As America ended a weekend celebrating the anniversary of the beginning of this country's violent overthrow of the tyranny of a foreign power, you published an editorial (July 8), "Too Many Contras," which arrogantly sniffs at the efforts of the peoples of Nicaragua, Angola, Afghanistan and other countries to throw off the Soviet-supported Marxist dictatorships in those nations.
With only a few minor changes, your editorial could have been published 209 years ago, entitled, "Too Many Minutemen," suggesting that their presence would only justify more redcoats, lamenting the "terrorist" attacks on the British, condemning French assistance to the colonists as "mischievous," and encouraging the Continental Congress to attempt to negotiate its independence from the British Empire (in cooperation with neighboring nations, of course). That course would have been as doomed to failure as the policy that you advocate today for people in similar circumstances.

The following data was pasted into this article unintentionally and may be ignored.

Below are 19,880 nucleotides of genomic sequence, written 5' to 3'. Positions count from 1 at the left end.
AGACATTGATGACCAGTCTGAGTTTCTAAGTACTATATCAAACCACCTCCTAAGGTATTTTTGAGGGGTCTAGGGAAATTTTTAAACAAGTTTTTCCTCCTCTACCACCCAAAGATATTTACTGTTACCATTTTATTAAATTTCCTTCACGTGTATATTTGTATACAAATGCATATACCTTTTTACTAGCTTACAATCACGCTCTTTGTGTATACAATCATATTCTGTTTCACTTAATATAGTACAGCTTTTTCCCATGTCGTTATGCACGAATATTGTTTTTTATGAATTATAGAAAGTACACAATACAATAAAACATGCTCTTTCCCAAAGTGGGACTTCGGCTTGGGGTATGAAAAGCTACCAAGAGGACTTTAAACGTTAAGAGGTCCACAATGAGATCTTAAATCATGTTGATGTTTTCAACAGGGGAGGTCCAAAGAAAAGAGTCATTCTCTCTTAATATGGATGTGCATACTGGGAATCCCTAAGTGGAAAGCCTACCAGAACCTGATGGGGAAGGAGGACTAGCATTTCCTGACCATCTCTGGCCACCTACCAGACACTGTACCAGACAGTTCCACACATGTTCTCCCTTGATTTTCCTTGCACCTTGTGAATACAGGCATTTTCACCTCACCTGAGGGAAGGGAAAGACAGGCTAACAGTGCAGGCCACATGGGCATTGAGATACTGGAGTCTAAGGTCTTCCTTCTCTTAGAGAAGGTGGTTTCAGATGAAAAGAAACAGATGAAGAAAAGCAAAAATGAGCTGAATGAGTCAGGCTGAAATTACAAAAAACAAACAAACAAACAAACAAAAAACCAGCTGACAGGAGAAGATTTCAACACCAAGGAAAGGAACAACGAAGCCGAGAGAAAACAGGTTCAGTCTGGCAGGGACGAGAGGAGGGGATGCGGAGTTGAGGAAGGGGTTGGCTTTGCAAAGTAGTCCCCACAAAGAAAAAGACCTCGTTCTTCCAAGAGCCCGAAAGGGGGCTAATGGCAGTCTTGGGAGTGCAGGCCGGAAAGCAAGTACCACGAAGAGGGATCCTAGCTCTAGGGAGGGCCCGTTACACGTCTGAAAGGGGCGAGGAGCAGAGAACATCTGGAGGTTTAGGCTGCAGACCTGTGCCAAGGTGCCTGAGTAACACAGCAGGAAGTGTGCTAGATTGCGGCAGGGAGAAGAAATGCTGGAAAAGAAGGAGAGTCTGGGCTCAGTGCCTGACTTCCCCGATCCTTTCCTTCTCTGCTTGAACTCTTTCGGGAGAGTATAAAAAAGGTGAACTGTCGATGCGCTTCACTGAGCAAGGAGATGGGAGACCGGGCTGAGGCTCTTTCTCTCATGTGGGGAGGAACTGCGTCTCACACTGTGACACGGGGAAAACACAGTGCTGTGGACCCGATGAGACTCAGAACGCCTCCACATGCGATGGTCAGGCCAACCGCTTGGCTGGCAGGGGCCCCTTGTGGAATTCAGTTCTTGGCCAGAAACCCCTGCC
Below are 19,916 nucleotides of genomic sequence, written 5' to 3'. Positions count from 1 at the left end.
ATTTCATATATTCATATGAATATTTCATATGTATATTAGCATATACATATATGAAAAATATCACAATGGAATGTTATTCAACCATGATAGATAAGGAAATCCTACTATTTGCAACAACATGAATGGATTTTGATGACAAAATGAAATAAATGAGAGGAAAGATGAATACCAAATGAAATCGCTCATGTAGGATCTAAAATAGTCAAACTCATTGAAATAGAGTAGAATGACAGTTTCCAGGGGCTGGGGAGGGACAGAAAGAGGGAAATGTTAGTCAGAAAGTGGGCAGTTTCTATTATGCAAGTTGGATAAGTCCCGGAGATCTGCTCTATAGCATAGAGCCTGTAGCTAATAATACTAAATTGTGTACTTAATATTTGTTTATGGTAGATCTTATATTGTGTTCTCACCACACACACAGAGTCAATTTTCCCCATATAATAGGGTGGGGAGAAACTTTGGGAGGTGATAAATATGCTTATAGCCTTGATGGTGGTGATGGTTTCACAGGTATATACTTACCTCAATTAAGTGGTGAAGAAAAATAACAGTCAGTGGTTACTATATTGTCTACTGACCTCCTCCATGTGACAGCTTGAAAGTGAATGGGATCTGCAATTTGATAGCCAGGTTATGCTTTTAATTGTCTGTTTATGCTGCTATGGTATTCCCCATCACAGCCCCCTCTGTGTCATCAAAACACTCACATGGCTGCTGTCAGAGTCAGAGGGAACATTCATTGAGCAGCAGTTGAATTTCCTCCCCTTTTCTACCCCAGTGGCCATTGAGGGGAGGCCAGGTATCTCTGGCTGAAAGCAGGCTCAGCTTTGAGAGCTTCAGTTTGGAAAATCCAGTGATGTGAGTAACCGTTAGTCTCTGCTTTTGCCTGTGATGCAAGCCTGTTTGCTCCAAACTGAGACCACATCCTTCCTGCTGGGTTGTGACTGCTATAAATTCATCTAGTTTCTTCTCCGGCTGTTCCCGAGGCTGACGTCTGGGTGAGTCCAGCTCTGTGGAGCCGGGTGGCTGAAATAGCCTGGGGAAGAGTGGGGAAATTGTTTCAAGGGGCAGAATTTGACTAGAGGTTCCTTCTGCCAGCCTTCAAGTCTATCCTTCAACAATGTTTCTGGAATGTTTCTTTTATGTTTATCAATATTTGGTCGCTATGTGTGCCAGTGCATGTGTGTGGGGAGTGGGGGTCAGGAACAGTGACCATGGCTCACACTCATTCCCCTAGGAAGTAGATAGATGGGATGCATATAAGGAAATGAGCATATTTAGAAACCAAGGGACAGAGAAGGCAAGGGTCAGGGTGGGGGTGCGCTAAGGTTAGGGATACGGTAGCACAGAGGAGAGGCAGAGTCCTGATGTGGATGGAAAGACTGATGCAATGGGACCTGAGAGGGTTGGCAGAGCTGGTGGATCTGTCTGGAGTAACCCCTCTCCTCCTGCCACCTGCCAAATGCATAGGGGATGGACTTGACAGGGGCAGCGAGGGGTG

Ignoring the lessons taught to the world's democracies by Hitler and by the expansion of communism in the postwar world, your editorials have argued for appeasement rather than opposition to Marxism and the inevitable political and economic bondage it has brought to every nation where its adherents have seized power.
On our Fourth of July weekend, those who cherish freedom in the United States and in the embattled nations of the world could be thankful that the editorial philosophy of The Times was not American policy in 1776 and is not American policy today.
DANIEL M. LIVINGSTON